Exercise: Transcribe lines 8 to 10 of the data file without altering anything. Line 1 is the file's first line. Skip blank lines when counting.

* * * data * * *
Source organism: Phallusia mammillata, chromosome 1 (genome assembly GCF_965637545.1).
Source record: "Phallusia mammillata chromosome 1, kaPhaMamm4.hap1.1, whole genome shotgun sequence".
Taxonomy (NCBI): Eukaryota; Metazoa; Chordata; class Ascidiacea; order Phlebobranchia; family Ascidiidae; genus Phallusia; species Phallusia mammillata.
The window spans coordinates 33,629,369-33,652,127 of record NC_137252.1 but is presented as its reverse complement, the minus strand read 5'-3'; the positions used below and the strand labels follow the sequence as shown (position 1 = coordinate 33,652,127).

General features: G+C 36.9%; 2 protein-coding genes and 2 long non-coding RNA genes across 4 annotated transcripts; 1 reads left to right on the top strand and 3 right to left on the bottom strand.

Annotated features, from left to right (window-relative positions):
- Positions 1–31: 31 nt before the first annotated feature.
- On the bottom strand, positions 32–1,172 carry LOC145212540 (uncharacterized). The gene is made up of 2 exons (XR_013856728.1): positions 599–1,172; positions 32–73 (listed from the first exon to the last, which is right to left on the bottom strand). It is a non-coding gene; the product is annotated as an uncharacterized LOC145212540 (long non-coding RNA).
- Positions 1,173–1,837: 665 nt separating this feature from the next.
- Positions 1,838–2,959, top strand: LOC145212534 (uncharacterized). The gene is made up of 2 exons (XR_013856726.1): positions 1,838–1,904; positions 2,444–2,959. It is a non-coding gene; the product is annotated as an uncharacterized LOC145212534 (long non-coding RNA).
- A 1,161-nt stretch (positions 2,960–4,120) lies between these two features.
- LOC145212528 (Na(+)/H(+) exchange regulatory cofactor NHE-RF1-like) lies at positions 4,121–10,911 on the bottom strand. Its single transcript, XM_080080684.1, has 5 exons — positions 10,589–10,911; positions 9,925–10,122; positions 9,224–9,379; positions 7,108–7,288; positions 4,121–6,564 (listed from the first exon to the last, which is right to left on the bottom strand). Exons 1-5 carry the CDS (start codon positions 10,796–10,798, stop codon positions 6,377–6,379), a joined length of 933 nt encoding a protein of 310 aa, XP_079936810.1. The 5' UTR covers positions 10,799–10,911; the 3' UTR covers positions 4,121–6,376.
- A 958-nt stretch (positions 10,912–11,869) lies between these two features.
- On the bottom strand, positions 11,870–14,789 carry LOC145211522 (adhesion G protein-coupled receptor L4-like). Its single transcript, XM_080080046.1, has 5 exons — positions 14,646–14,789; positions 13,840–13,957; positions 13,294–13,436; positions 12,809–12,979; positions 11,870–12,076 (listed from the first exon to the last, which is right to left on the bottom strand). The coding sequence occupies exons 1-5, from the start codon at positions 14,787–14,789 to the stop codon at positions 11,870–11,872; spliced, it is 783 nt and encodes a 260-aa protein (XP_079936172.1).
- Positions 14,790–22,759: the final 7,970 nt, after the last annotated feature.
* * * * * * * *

- On the bottom strand, positions 32–1,172 carry LOC145212540 (uncharacterized). The gene is made up of 2 exons (XR_013856728.1): positions 599–1,172; positions 32–73 (listed from the first exon to the last, which is right to left on the bottom strand). It is a non-coding gene; the product is annotated as an uncharacterized LOC145212540 (long non-coding RNA).
- Positions 1,173–1,837: 665 nt separating this feature from the next.
- Positions 1,838–2,959, top strand: LOC145212534 (uncharacterized). The gene is made up of 2 exons (XR_013856726.1): positions 1,838–1,904; positions 2,444–2,959. It is a non-coding gene; the product is annotated as an uncharacterized LOC145212534 (long non-coding RNA).